Linux is open source software. In open source software, the people decide what goes into the software. The leader is only a guide, nothing more. He does not dictate terms to the people contributing to the software. The software is created from the ground up, not from the top down. This allows more people to have input into the direction of the software, and because the source code is freely available, anyone who knows programming can make changes and run the resulting changes on his own systems. But as soon as he distributes that software, he must make the source code available so that others can use, service it and support it. As a result of this programming philosophy, Linux is the most popular operating system in the world.
The last example I want to offer here is community broadband. As we have seen in the last two decades, the incumbent carriers we know and love, Comcast, Time-Warner, ATT and Verizon, have worked tirelessly to entrench their monopolies and limit competition to the detriment of the communities they claim to serve. They have even worked with the American Legislative Exchange Council (ALEC) to fashion model legislation to protect their interests. 21 states have passed similar legislation designed to hinder or block competing business models for internet access.
In response to this behavior, more than 450 communities across the nation have taken broadband into their own hands. They have built their own networks with their own funding and have provided superior service at higher speeds for less money than the incumbents have provided previously. These communities prevailed despite numerous political and legal campaigns by the incumbents to hinder or block community broadband efforts. In some communities in Colorado, resolutions to assert local control over telecommunications were passed by more than 90%. That model legislation from ALEC? It is designed to prevent community broadband from popping up around the country.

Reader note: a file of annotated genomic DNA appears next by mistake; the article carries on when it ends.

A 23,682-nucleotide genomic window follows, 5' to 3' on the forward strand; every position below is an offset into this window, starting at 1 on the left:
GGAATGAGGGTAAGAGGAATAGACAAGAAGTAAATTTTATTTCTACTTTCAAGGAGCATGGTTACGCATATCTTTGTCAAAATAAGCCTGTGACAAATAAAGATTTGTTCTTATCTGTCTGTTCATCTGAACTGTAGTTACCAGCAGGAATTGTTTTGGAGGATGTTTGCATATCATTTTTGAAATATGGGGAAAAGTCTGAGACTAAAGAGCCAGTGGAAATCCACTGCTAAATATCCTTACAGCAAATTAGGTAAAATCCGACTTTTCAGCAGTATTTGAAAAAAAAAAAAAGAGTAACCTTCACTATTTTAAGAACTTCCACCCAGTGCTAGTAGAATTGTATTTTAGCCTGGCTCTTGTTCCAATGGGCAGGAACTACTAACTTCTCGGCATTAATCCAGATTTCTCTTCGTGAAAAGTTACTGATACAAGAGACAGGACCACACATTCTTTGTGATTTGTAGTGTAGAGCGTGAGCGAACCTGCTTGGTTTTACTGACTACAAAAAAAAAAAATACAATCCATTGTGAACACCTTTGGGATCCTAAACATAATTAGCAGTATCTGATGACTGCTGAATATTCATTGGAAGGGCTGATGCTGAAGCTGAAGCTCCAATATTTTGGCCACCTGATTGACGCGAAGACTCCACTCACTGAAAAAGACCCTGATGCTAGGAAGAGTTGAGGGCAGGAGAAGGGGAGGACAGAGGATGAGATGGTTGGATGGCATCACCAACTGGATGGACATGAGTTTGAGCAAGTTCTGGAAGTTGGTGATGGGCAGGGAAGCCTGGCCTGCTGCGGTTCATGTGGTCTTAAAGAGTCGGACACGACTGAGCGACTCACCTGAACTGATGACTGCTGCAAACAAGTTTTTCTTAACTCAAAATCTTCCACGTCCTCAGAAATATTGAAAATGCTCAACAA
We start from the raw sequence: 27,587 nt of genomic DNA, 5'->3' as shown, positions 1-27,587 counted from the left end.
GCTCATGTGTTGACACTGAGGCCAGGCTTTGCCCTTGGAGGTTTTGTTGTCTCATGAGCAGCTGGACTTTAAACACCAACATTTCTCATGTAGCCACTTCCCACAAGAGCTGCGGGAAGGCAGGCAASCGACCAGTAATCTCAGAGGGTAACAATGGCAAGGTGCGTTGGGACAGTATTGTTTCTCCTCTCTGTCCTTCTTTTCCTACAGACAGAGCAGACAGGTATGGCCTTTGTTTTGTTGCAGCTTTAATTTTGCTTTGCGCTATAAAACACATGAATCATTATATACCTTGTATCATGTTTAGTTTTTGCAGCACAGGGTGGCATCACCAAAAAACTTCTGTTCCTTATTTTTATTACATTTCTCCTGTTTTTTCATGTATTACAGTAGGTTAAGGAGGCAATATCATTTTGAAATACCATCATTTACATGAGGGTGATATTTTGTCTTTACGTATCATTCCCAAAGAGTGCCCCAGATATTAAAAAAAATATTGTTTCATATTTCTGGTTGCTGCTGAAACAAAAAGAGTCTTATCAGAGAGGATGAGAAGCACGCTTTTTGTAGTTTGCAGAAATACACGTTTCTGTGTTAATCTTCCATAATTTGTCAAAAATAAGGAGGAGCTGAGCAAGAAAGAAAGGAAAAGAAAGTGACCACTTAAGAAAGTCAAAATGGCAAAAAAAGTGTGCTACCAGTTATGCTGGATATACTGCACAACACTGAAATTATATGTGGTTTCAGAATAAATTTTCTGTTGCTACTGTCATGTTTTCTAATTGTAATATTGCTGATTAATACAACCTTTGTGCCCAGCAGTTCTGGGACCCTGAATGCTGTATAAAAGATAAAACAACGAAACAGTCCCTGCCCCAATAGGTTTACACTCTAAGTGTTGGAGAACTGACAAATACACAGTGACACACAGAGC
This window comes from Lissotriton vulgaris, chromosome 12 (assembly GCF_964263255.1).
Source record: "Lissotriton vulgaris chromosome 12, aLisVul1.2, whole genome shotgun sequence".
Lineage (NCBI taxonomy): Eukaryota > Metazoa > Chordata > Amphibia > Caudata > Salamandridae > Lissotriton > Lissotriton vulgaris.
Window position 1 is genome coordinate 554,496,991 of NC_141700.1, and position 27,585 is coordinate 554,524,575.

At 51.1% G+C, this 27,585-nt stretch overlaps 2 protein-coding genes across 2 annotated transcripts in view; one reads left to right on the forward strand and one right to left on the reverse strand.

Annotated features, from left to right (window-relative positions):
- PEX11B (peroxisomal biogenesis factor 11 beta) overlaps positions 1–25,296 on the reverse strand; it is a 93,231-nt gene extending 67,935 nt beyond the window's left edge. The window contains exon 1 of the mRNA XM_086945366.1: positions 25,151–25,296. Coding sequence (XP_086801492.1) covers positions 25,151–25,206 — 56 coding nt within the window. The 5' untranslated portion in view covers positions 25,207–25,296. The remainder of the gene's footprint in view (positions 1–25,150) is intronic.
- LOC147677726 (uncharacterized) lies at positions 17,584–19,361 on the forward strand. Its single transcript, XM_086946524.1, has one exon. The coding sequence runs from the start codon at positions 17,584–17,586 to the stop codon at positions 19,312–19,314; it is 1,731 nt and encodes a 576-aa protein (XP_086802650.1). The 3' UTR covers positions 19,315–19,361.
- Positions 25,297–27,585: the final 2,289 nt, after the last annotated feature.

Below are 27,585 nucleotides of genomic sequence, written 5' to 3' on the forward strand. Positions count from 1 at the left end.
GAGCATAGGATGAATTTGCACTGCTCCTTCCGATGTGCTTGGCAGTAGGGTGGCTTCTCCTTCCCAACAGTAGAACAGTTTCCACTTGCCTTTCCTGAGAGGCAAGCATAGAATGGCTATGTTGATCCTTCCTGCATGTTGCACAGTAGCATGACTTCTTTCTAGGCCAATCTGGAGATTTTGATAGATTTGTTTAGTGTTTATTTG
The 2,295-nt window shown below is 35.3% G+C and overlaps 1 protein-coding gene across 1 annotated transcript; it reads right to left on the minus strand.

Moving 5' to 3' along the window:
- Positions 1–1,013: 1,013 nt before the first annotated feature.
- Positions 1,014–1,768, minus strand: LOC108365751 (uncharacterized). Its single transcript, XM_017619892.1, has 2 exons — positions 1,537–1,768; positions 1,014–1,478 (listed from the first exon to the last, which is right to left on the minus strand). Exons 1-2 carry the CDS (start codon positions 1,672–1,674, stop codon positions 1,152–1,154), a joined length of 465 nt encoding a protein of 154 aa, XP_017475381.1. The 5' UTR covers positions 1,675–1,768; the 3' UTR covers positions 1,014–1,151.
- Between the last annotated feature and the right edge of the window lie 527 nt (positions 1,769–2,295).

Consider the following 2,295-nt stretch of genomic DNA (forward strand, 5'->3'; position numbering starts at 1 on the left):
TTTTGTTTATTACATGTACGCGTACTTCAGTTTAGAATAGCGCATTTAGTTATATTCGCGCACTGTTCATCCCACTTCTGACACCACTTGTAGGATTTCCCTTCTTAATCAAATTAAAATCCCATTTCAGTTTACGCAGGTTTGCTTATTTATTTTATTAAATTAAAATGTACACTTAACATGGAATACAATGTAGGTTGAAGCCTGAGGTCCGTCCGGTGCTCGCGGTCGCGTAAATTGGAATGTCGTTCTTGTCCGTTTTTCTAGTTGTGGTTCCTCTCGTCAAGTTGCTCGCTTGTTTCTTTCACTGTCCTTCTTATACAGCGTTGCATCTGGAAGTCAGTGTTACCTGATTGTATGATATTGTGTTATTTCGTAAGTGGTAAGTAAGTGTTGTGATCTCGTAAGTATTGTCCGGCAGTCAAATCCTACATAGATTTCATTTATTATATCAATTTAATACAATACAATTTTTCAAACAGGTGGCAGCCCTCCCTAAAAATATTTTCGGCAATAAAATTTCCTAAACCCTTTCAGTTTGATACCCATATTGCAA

Community broadband is designed to serve everyone in the community, not just some CEO in a corner office in New York.
In all three cases, the work being done is to benefit everyone, not just the leaders. In contrast, what we have seen in the last 30 years is exactly the opposite as a result of the Reagan Revolution. As the one percent accumulated greater power, they became more concerned with protecting what they have rather than protecting the concerns of the people they must serve in order to keep generating wealth.
In the bailouts of 2008 and 2009, the bankers were bailed out instead of being allowed to fail. Their investors were bailed out instead of being allowed to lose their money. Homeowners on the other hand, were allowed to live with stagnating wages, higher taxes and the loss of their homes and savings. The public policy actions before and after the bubble years clearly show that the current government is not intended to help everyone.
We can change this. No matter what anyone says, ordinary people can exercise that power, but they must organize and work together. TV, radio and advertising are all designed to disrupt our thinking process so that we do not organize and work together. The internet can be a unifying force among us. President Obama was elected largely in part because he understood how to use the internet to raise funds for his campaigns.
I offer to you, two websites devoted to the cause of getting money out of politics, thereby forcing our "leaders" to listen to the rest of us:
The Friends of Democracy
Money in politics is the biggest reform issue of our time. In the previous century, women's suffrage, civil rights and social welfare were issues decided with a far greater participation of the American public. Removing money from politics will allow ideas to be implemented and tested based upon their merits, not upon the narrow thinking of a tiny, wealthy minority. But until we force that tiny minority to share their power by removing the power of their money in politics, true reform of our government will remain out of reach.